that interest in the event of a trial would overcome Blackstone, stigmatized as the ever-ready apologist the dictates of truth and honesty. The old fashioners and not unfrequent vindicator of every thing which of our common law must have recognized how such he found existing in the common law, nevertheless a rule of suspicion, if made universal, would destroy anticipated many jurists who long after clamored so irreparably that confidence between man and man loudly for the reform of abuses. Upon the subject which is the basis of so many transactions, and how of which we are now speaking, he says: “Complete dis- soon under such conditions the wheels of commercial covery by the oath of the parties has long been intro life and activity would stand still. It seems, too, an duced in our courts of equity; and it seems the height open question which of the two courses is the worse of judicial absurdity, that in the same cause, between bringing the parties before the court, and giving them the same parties, in the examination of the same facts, the opportunity to perjure themselves, or to permit a discovery by the oath of the parties should be per them to commit perjury in silence by shutting their mitted on one side of Westminster Hall and denied mouths, when an admission from them would alter on the other; or that judges of one and the same what otherwise must be an incorrect decision. We court should be bound by law to reject such a species must bear in mind too, that the interest which disof evidence if attempted on a trial at bar, but when qualified a person from testifying was a pecuniary one sitting the next day as a court of equity should be entirely. Fathers might testify for sons, sons for obliged to hear such examination and to found their fathers, and we know that the ties of relationship and decrees upon it."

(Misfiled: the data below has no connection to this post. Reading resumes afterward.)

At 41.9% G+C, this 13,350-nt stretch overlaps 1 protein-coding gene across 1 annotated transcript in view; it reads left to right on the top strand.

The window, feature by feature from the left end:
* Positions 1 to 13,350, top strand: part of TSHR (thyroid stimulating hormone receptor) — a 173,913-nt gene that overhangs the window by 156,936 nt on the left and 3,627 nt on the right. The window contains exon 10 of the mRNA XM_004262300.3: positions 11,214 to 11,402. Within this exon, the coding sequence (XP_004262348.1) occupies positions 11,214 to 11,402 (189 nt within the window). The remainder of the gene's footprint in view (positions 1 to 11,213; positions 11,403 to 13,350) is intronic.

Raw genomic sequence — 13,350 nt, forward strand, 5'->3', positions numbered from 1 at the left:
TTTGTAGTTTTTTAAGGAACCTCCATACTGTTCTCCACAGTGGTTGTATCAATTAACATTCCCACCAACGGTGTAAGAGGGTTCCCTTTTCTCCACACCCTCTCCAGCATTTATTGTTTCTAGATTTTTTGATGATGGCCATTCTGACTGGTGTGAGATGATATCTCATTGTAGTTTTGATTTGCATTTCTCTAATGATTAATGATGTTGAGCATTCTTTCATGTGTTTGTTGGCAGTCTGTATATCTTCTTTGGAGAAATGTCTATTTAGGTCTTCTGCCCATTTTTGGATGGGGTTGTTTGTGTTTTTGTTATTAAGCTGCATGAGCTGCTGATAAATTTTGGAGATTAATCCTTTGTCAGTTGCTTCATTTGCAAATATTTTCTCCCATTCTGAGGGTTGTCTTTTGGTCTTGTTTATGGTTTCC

affection are stronger than associations of pecuniary Says Bentham, in his “ Petition for Justice,” in interest. The supporters of this arbitrary rule must his peculiar style: “Think of a set of judges with have seen that the inducement thus negatively to com

mit perjury with no hardship attached, but which to any personal transaction or communication between course the law seemed to countenance, would be such witness and a person at the time of such examigreater than when the perjured witness could be nation deceased, insane, or lunatic, against the execusubmitted to a searching cross-examination, and when tor, administrator, heir-at-law, next of kin, assignee, the penalty of the law would follow swiftly upon the legatee, devisee, or survivor of such deceased person, heels of discovery.